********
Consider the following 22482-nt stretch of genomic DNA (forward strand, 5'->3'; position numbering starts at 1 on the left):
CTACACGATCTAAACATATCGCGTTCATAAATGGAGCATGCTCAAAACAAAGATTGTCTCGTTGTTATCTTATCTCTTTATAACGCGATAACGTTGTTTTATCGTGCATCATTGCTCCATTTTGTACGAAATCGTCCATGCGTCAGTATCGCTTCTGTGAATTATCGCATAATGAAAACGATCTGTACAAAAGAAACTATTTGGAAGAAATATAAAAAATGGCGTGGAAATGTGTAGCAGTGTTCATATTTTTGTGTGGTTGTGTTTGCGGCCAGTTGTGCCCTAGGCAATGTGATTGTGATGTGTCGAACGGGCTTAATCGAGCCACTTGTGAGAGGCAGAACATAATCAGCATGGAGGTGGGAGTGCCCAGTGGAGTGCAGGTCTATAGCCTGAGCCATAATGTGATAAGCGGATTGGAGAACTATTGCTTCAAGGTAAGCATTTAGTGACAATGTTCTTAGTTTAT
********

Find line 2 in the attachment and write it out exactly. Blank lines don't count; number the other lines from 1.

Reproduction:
CTACACGATCTAAACATATCGCGTTCATAAATGGAGCATGCTCAAAACAAAGATTGTCTCGTTGTTATCTTATCTCTTTATAACGCGATAACGTTGTTTTATCGTGCATCATTGCTCCATTTTGTACGAAATCGTCCATGCGTCAGTATCGCTTCTGTGAATTATCGCATAATGAAAACGATCTGTACAAAAGAAACTATTTGGAAGAAATATAAAAAATGGCGTGGAAATGTGTAGCAGTGTTCATATTTTTGTGTGGTTGTGTTTGCGGCCAGTTGTGCCCTAGGCAATGTGATTGTGATGTGTCGAACGGGCTTAATCGAGCCACTTGTGAGAGGCAGAACATAATCAGCATGGAGGTGGGAGTGCCCAGTGGAGTGCAGGTCTATAGCCTGAGCCATAATGTGATAAGCGGATTGGAGAACTATTGCTTCAAGGTAAGCATTTAGTGACAATGTTCTTAGTTTAT